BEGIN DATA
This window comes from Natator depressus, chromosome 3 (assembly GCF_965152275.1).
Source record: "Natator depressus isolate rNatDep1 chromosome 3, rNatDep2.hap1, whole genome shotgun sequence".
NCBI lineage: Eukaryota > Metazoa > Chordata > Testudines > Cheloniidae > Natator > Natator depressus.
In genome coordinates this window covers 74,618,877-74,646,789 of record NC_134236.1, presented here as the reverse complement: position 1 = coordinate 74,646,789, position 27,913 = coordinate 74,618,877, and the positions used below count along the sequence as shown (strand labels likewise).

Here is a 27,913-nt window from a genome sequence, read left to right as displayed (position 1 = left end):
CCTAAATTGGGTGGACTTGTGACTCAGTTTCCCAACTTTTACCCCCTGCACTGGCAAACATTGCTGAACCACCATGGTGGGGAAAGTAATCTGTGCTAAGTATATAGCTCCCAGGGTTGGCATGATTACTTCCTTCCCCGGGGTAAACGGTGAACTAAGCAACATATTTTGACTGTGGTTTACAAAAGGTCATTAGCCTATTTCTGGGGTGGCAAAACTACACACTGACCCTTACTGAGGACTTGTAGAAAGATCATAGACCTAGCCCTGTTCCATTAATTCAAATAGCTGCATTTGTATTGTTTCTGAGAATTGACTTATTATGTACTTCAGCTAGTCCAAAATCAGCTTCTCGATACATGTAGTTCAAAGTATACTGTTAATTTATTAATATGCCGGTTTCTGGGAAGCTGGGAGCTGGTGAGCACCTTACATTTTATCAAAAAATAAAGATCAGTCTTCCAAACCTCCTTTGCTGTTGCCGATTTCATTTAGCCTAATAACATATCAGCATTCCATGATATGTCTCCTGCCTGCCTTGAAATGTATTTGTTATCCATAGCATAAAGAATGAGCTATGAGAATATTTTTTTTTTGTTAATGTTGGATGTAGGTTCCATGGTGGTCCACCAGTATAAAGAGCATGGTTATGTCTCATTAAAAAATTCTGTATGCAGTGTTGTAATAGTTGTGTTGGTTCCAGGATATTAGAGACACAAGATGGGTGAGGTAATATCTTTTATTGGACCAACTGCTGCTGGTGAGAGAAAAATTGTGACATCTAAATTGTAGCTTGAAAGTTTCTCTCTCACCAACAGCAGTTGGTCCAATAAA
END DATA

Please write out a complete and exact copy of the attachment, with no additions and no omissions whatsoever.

This window comes from Natator depressus, chromosome 3 (assembly GCF_965152275.1).
Source record: "Natator depressus isolate rNatDep1 chromosome 3, rNatDep2.hap1, whole genome shotgun sequence".
NCBI lineage: Eukaryota > Metazoa > Chordata > Testudines > Cheloniidae > Natator > Natator depressus.
In genome coordinates this window covers 74,618,877-74,646,789 of record NC_134236.1, presented here as the reverse complement: position 1 = coordinate 74,646,789, position 27,913 = coordinate 74,618,877, and the positions used below count along the sequence as shown (strand labels likewise).

Here is a 27,913-nt window from a genome sequence, read left to right as displayed (position 1 = left end):
CCTAAATTGGGTGGACTTGTGACTCAGTTTCCCAACTTTTACCCCCTGCACTGGCAAACATTGCTGAACCACCATGGTGGGGAAAGTAATCTGTGCTAAGTATATAGCTCCCAGGGTTGGCATGATTACTTCCTTCCCCGGGGTAAACGGTGAACTAAGCAACATATTTTGACTGTGGTTTACAAAAGGTCATTAGCCTATTTCTGGGGTGGCAAAACTACACACTGACCCTTACTGAGGACTTGTAGAAAGATCATAGACCTAGCCCTGTTCCATTAATTCAAATAGCTGCATTTGTATTGTTTCTGAGAATTGACTTATTATGTACTTCAGCTAGTCCAAAATCAGCTTCTCGATACATGTAGTTCAAAGTATACTGTTAATTTATTAATATGCCGGTTTCTGGGAAGCTGGGAGCTGGTGAGCACCTTACATTTTATCAAAAAATAAAGATCAGTCTTCCAAACCTCCTTTGCTGTTGCCGATTTCATTTAGCCTAATAACATATCAGCATTCCATGATATGTCTCCTGCCTGCCTTGAAATGTATTTGTTATCCATAGCATAAAGAATGAGCTATGAGAATATTTTTTTTTTGTTAATGTTGGATGTAGGTTCCATGGTGGTCCACCAGTATAAAGAGCATGGTTATGTCTCATTAAAAAATTCTGTATGCAGTGTTGTAATAGTTGTGTTGGTTCCAGGATATTAGAGACACAAGATGGGTGAGGTAATATCTTTTATTGGACCAACTGCTGCTGGTGAGAGAAAAATTGTGACATCTAAATTGTAGCTTGAAAGTTTCTCTCTCACCAACAGCAGTTGGTCCAATAAA